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All his life, he based his Catholic action almost entirely on the encyclicals and social teachings of the great popes of his day. But in his death, we witnessed what I truly believe was the unmistakable endorsement of the lonely stand in defense of the Church that my father took so many years ago. So, here is my simple report on the last two weeks in the life of Walter Matt. Two weeks before he died, he fell over backwards from his wheelchair in his living room. I got the call from my mother to come quickly, and I found him lying on the floor with a pillow under his head.
He was patiently looking out his window as he waited for help to come. I picked him up and set him back in his chair. He was happy, and in good spirits. The next day, just after enjoying a nice lunch with my mother, he quite suddenly and without much fuss had a massive stroke. The ambulance came and, for whatever reason still no one knows why , they took him to St.
This was not his hospital. At first we tried everything we could think of to get him transferred out of St. But, incredibly, all our efforts were in vain.
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Inside those halls, which are adorned with crucifixes and life-size statues of St. Joseph, one can almost pretend that Vatican II never happened. This was the place my father went to die. My father was declining rapidly. He could communicate still, but not through speech, and he was paralyzed on the right side of his body. After a day or so, he showed no signs of coming out of the stroke-induced paralysis.
The unpleasant debate over feeding tubes, I. But my father was dying—he knew it long before the rest of us could face it. He knew it and my mother knew it, but she still did everything possible—including approving the insertion of a feeding tube—to give him every chance.
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After a week, the doctor recommended that my father leave St. He was transferred out of the hospital, but as soon as he arrived at that nursing home, he had a near fatal incident. He was rushed back to St. The vigils began then in earnest. His nine children worked in shifts, staying through the night with my mother, his constant deathbed companion.
He was never alone. The traditional priest who was called is an old and dear friend who my father knew well from the days before he was ordained, when he used to help run the printing presses at the old Remnant office back in the s.
This priest Father David Belland was like a loyal son to my father, and he came often to the deathbed. He administered Extreme Unction to him and gave him absolution several times before he died.
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The days lagged on, each one bringing more signs that death was drawing nearer. By the end, he was only able to smile with his eyes and squeeze our hands in response to questions. His faithful priest came again and gave him absolution once more. Directly outside his window, perhaps a hundred feet removed, the twin spires of the Church of the Assumption were in plain view. Like a special gift from God, the beautiful stone church remained constantly in his line of vision as he prepared to leave the world. Inside that church, there remains the high altar, parts of the Communion rail, the old confessionals, all of the old statutes that had been there years ago when my father was young.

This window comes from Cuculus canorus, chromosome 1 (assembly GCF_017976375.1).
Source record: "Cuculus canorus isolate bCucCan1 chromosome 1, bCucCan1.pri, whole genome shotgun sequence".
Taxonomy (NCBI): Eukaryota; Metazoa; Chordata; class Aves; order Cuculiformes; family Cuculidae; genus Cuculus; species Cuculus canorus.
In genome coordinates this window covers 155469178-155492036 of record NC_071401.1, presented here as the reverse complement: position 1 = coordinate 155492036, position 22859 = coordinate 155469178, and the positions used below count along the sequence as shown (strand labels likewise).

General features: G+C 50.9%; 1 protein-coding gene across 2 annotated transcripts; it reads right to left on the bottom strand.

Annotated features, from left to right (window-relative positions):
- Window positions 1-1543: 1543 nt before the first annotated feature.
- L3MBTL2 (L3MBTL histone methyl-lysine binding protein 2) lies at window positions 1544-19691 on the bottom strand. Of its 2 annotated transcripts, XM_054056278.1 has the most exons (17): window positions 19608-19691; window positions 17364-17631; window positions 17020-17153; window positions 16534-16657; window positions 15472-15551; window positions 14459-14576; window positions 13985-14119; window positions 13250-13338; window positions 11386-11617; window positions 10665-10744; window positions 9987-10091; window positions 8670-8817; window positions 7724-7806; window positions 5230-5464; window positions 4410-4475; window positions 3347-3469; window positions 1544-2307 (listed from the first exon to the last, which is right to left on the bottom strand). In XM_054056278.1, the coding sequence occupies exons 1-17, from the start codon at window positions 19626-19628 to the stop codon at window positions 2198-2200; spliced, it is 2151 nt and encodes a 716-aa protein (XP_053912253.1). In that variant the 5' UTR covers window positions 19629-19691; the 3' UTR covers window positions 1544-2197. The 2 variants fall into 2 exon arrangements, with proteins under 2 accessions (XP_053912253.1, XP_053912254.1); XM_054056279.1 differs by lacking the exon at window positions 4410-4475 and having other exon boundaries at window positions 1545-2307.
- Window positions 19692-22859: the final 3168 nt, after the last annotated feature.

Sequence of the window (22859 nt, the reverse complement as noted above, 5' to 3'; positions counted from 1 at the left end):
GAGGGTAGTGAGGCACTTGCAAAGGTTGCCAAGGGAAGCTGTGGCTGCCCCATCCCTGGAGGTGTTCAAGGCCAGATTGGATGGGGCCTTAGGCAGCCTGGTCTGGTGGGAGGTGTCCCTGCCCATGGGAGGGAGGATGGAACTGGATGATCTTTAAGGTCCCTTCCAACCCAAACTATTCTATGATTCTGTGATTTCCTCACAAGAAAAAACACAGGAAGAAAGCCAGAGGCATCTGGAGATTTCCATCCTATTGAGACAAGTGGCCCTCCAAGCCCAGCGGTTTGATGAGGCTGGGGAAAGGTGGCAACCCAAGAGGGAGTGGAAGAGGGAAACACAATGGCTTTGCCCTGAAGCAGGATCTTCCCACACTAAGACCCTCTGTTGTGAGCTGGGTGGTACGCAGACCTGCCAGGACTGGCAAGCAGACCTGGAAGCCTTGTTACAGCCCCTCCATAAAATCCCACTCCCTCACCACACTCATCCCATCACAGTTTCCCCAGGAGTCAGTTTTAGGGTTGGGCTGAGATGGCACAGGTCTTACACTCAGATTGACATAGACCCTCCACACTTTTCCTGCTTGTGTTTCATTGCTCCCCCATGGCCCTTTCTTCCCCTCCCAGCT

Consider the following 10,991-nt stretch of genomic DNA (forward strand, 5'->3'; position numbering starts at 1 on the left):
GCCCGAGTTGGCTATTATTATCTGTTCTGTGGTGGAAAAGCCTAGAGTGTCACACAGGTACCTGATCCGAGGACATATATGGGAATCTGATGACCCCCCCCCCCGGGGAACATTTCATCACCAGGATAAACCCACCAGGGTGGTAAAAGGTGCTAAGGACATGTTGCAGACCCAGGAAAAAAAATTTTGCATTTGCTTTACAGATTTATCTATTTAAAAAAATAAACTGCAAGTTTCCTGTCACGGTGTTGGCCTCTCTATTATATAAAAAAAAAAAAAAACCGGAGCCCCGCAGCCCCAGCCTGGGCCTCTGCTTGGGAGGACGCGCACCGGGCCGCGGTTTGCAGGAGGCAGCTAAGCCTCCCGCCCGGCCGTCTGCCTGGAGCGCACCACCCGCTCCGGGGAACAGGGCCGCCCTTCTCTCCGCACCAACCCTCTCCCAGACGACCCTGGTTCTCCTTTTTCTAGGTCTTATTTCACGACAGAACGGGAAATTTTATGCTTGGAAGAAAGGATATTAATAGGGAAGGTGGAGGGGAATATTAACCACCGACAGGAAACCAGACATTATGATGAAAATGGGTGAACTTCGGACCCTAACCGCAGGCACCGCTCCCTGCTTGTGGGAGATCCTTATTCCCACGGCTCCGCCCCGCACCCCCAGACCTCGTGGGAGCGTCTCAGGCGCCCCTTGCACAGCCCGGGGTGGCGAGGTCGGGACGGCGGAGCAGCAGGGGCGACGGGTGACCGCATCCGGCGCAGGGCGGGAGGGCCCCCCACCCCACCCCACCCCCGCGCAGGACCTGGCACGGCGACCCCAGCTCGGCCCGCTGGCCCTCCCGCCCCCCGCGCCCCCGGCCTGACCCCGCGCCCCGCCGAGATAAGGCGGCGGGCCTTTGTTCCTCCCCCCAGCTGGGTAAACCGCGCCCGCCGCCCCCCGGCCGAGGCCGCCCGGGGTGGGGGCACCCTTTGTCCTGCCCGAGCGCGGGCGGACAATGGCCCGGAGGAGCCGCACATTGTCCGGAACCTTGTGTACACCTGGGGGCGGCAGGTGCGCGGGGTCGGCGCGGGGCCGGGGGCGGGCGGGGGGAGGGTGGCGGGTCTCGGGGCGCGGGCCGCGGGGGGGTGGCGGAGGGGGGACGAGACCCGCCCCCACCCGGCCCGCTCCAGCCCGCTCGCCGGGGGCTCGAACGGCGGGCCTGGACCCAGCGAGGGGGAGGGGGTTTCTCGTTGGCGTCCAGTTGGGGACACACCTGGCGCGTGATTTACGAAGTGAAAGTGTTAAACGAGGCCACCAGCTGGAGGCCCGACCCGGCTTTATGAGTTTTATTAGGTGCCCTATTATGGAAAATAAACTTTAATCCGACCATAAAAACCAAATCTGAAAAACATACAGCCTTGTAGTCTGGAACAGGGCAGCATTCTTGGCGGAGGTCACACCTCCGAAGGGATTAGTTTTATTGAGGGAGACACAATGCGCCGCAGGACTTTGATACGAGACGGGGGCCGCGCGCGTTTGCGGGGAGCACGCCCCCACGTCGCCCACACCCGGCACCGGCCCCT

The church remains unchanged because it is a historical site, protected by the Historical Society. It was as if the church was announcing the passing of a faithful son. He was dying literally in the shadow of the church he knew so well.
With nine children coming and going at all hours of the day and night, there were many, many rosaries prayed during this time. At the foot of his bed, a statue of Our Lady had been carefully set up. A rosary hung from his bed apparatus above his head throughout the ordeal. If appearances mean anything, and in this case they certainly do, the room was set for a Catholic ritual…the ritual was death. Everything about the room suggested the same thing: a Catholic was arming himself for the final conflict.
The wait continued until time itself became sort of meaningless and blurred. Always the teaching father, he waited patiently for every little rift and misunderstanding that had existed between his nine children to be totally obliterated. He held on until everyone who knew and loved him was at total peace with everyone else because of him. Grace became almost palpable during that deathwatch. Things were happening. Forgiveness and hope and respect and honor and love and grief and prayer and tears and death combined to create a holy atmosphere that defies description.
The night before he died, his nine children and their spouses, and even some of his grandchildren and great-grandchildren, gathered around him. They talked and shared stories with him; they prayed and read litanies and prayers for the dying.
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Panis Angelicus, Ecce Panis Angelorum, Adoramus te Christe…the strains of the old Catholic hymns filled his room and the hallway beyond with a sweet Catholic calm that evoked tears even in the eyes of his nurses. Quietly, the old man waited on death, while his grief-stricken children sang him to sleep.
By the following evening, a seasoned hospice nurse and a Catholic told my mother that it was time. The moment had come to say goodbye. And so we did. Leave a Comment Cancel reply Enter your comment here Fill in your details below or click an icon to log in:. Email required Address never made public.
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